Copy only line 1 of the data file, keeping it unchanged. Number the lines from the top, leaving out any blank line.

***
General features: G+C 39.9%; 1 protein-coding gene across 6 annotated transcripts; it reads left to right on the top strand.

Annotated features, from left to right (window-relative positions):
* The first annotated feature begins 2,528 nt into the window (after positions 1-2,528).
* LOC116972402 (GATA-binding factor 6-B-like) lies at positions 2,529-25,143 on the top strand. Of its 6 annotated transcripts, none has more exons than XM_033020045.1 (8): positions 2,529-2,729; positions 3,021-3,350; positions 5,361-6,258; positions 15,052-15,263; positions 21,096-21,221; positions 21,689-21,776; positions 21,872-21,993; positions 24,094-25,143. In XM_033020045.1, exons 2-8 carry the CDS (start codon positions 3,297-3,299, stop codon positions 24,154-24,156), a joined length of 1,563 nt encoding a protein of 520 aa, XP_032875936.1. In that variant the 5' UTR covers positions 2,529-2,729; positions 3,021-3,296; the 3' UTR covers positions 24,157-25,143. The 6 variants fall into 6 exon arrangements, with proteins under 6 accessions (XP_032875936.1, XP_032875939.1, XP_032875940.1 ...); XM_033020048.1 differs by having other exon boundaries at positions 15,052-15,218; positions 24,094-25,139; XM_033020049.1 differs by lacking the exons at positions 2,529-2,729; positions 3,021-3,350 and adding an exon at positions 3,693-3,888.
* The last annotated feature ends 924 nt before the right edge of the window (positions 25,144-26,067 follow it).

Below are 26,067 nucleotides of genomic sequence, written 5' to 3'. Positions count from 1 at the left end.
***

General features: G+C 39.9%; 1 protein-coding gene across 6 annotated transcripts; it reads left to right on the top strand.